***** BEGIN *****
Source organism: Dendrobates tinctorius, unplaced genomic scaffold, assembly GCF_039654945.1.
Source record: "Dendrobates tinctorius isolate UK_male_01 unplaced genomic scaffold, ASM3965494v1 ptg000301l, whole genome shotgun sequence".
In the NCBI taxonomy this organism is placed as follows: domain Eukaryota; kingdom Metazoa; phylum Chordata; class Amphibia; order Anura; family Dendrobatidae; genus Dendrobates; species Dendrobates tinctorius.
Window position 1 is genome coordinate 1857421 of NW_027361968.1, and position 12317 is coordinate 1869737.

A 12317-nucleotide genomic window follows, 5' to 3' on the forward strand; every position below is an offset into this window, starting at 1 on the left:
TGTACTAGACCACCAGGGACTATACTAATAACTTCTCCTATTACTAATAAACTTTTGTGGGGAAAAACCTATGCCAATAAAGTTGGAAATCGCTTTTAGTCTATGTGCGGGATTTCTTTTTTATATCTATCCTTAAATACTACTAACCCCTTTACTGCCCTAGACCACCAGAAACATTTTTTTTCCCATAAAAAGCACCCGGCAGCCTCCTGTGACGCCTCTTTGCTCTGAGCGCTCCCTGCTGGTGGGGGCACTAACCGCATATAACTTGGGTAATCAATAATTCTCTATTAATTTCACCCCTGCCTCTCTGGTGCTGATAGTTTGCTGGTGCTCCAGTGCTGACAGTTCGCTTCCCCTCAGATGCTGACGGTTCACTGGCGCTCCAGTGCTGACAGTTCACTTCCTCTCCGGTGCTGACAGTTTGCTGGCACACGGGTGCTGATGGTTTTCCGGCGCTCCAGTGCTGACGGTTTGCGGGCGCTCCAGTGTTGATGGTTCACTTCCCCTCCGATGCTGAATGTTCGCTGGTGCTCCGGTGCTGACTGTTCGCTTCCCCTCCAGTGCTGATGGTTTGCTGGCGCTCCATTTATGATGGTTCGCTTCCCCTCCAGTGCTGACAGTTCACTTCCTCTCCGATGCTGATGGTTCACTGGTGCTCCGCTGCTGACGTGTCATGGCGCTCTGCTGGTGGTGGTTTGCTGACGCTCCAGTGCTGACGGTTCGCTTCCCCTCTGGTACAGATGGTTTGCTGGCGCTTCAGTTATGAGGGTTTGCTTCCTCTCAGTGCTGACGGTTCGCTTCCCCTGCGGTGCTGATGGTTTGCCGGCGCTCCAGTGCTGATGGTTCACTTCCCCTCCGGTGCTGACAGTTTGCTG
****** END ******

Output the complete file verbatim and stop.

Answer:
Source organism: Dendrobates tinctorius, unplaced genomic scaffold, assembly GCF_039654945.1.
Source record: "Dendrobates tinctorius isolate UK_male_01 unplaced genomic scaffold, ASM3965494v1 ptg000301l, whole genome shotgun sequence".
In the NCBI taxonomy this organism is placed as follows: domain Eukaryota; kingdom Metazoa; phylum Chordata; class Amphibia; order Anura; family Dendrobatidae; genus Dendrobates; species Dendrobates tinctorius.
Window position 1 is genome coordinate 1857421 of NW_027361968.1, and position 12317 is coordinate 1869737.

A 12317-nucleotide genomic window follows, 5' to 3' on the forward strand; every position below is an offset into this window, starting at 1 on the left:
TGTACTAGACCACCAGGGACTATACTAATAACTTCTCCTATTACTAATAAACTTTTGTGGGGAAAAACCTATGCCAATAAAGTTGGAAATCGCTTTTAGTCTATGTGCGGGATTTCTTTTTTATATCTATCCTTAAATACTACTAACCCCTTTACTGCCCTAGACCACCAGAAACATTTTTTTTCCCATAAAAAGCACCCGGCAGCCTCCTGTGACGCCTCTTTGCTCTGAGCGCTCCCTGCTGGTGGGGGCACTAACCGCATATAACTTGGGTAATCAATAATTCTCTATTAATTTCACCCCTGCCTCTCTGGTGCTGATAGTTTGCTGGTGCTCCAGTGCTGACAGTTCGCTTCCCCTCAGATGCTGACGGTTCACTGGCGCTCCAGTGCTGACAGTTCACTTCCTCTCCGGTGCTGACAGTTTGCTGGCACACGGGTGCTGATGGTTTTCCGGCGCTCCAGTGCTGACGGTTTGCGGGCGCTCCAGTGTTGATGGTTCACTTCCCCTCCGATGCTGAATGTTCGCTGGTGCTCCGGTGCTGACTGTTCGCTTCCCCTCCAGTGCTGATGGTTTGCTGGCGCTCCATTTATGATGGTTCGCTTCCCCTCCAGTGCTGACAGTTCACTTCCTCTCCGATGCTGATGGTTCACTGGTGCTCCGCTGCTGACGTGTCATGGCGCTCTGCTGGTGGTGGTTTGCTGACGCTCCAGTGCTGACGGTTCGCTTCCCCTCTGGTACAGATGGTTTGCTGGCGCTTCAGTTATGAGGGTTTGCTTCCTCTCAGTGCTGACGGTTCGCTTCCCCTGCGGTGCTGATGGTTTGCCGGCGCTCCAGTGCTGATGGTTCACTTCCCCTCCGGTGCTGACAGTTTGCTG